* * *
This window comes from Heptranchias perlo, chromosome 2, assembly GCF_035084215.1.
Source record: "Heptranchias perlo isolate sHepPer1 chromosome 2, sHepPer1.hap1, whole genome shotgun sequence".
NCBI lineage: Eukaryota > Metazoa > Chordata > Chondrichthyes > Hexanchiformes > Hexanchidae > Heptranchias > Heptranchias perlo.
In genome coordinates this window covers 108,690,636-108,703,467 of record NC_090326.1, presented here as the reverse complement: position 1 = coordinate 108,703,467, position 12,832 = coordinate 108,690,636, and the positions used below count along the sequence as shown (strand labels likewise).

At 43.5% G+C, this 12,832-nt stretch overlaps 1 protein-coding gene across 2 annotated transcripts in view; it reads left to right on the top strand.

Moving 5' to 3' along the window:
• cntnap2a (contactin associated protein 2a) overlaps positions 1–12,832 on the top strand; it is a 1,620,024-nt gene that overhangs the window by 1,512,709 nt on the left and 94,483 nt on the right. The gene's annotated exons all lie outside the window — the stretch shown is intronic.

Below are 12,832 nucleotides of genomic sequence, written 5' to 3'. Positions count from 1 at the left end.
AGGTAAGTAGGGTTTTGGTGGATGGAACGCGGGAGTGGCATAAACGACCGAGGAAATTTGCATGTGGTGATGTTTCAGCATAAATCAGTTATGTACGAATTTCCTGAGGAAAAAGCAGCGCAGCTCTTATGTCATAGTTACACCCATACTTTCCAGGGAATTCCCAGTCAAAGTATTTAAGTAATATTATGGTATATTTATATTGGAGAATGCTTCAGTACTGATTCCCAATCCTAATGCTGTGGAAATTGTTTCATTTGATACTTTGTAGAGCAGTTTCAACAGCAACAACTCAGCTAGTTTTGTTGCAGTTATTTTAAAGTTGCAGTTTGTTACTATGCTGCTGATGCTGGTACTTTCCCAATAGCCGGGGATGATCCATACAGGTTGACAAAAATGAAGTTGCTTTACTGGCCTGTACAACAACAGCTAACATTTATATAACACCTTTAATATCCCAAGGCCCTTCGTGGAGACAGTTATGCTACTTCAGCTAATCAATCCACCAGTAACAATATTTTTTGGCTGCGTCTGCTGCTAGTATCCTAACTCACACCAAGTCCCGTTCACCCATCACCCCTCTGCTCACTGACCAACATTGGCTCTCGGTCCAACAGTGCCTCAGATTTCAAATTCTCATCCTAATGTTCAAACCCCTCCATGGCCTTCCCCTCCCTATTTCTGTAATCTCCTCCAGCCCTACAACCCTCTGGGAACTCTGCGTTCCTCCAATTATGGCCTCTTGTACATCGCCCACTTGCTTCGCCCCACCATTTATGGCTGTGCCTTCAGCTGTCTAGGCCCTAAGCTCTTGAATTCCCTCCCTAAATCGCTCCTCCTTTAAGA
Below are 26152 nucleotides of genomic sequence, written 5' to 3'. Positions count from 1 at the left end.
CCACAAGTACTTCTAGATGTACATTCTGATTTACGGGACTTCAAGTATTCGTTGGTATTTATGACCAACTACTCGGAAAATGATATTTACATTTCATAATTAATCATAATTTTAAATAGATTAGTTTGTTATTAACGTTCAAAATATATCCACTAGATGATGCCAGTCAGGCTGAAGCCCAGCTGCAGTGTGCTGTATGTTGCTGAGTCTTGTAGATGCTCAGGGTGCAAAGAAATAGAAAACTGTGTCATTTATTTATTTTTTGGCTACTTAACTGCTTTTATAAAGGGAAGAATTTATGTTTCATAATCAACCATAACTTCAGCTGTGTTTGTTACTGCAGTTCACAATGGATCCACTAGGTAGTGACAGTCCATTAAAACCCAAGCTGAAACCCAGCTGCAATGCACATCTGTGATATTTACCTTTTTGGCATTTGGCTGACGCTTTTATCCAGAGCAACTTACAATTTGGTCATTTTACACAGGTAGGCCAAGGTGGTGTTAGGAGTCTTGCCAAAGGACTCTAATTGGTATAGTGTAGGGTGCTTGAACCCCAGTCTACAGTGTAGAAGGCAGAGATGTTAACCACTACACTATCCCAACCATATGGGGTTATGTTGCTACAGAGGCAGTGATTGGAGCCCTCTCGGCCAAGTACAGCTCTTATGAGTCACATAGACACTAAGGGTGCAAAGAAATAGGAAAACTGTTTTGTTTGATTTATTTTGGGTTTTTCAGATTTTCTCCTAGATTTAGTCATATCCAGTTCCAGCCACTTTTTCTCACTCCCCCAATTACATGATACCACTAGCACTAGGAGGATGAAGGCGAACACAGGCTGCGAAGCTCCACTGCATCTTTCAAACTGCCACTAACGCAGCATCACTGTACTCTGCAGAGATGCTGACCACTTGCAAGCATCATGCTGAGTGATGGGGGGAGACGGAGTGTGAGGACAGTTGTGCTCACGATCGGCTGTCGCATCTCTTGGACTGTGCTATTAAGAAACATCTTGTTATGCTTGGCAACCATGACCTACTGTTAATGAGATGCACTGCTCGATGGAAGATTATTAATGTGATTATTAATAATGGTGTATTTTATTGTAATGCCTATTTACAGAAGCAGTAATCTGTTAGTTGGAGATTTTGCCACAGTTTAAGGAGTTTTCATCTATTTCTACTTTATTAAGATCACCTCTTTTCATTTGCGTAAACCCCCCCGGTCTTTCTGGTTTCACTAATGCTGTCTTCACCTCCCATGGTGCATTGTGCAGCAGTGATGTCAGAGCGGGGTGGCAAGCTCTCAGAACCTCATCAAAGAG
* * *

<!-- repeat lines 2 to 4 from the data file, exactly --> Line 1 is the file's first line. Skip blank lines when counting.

Source record: "Heptranchias perlo isolate sHepPer1 chromosome 2, sHepPer1.hap1, whole genome shotgun sequence".
NCBI lineage: Eukaryota > Metazoa > Chordata > Chondrichthyes > Hexanchiformes > Hexanchidae > Heptranchias > Heptranchias perlo.
In genome coordinates this window covers 108,690,636-108,703,467 of record NC_090326.1, presented here as the reverse complement: position 1 = coordinate 108,703,467, position 12,832 = coordinate 108,690,636, and the positions used below count along the sequence as shown (strand labels likewise).